I’ve lost track of the number of times I’ve heard how “tough” and “brutal” the New York media are toward athletes, but I’ve never found that to be the case. For instance, the 1986 Mets were about the scummiest bunch of individuuals ever assembled on a sports team, but you’d never have known that from reading the New York papers back in 1986. It wasn’t until years later we finally started hearing about what Kevin Mitchell, Darryl Strawberry & Co. were really like.
Turning our attention to the Midwest… for years, sportswriters told us what a saint Kirby Puckett was. Countless times, I read or heard variations on “If only there were more players like Kirby Puckett, baseball would be America’s favorite pastime again.” In reality, we know now that Kirby Puckett was FAR from the plaster saint that writers told us he was. Indeed, he would’ve fit in neatly with the 1986 Mets.
I could give many other examples, but you see where I’m going. Writers regularly sing the praises of athletes who turn out to be slimy characters. And it seems to me, there are only two explanations possible for this phenomenon:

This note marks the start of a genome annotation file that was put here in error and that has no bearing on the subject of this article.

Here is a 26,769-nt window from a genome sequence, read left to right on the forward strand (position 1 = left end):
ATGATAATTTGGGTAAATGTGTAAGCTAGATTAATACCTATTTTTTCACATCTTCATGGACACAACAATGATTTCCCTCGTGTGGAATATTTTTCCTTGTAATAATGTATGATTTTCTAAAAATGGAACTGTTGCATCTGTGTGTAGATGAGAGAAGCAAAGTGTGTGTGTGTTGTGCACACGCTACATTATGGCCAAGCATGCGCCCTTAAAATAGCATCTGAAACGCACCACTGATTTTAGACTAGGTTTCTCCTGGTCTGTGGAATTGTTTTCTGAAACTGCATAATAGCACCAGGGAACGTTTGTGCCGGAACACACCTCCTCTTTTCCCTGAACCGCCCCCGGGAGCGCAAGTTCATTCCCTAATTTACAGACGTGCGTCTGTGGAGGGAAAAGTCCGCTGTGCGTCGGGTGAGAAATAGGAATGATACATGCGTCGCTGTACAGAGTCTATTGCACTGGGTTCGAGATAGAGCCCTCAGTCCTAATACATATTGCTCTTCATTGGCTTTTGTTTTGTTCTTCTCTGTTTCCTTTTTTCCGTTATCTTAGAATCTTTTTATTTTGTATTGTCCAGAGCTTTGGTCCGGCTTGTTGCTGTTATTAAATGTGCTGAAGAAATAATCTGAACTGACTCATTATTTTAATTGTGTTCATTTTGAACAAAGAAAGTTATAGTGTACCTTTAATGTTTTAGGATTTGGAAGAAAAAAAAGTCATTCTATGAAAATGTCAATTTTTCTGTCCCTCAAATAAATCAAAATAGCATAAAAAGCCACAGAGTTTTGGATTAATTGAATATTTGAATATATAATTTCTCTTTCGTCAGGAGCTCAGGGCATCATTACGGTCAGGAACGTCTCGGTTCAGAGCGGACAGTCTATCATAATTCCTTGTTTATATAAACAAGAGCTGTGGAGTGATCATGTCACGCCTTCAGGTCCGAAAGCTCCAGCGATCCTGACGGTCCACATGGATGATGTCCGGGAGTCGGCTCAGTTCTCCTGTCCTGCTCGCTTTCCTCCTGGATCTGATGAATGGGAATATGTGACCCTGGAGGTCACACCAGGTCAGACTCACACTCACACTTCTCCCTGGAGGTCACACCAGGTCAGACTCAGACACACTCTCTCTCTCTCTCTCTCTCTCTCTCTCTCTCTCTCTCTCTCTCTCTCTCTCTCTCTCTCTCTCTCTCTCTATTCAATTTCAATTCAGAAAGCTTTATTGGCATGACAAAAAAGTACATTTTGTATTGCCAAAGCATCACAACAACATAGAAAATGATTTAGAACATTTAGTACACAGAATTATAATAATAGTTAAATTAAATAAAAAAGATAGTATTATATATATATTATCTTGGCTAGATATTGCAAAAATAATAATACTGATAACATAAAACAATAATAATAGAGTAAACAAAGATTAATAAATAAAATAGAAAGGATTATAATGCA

A) Writers don’t really know squat about what players are up to outside the stadium.
B) They know, but choose not to tell their readers.
Of course, I can offer variations on both theories. Such as…
A1. Writers who don’t really have a clue whether the athletes they cover are heroes or villains will simply parrot what they hear other writers saying (“EVERYBODY says Kirby Puckett is a sweetheart, and they can’t all be wrong”).
A2. Many writers don’t know or care what an athlete is really like- they care only whether an athlete is cooperative with the press, whether he’s always ready to give reporters a smile and a quote. Thanks to guys like this, Eddie Murray (a good person, by most accounts, whose only character flaw was saying nothing to the press) was regularly described as a surly thug, while Kirby Puckett (a creep and a lecher) was painted as an angel, because he was always ready to kiss writers’ backsides.
B1. Writers NEED players to cooperate with them, to talk to them. And they know that if they ever embarrass a player in print, players will stop talking to them. Without quotes from players, these guys would be forced to rely on their own writing skills… and you know how pitiful those writing skills usually are! So, many writers decided that it’s far more important to be liked by players than to tell their readers the truth.
Any other theories I haven’t considered?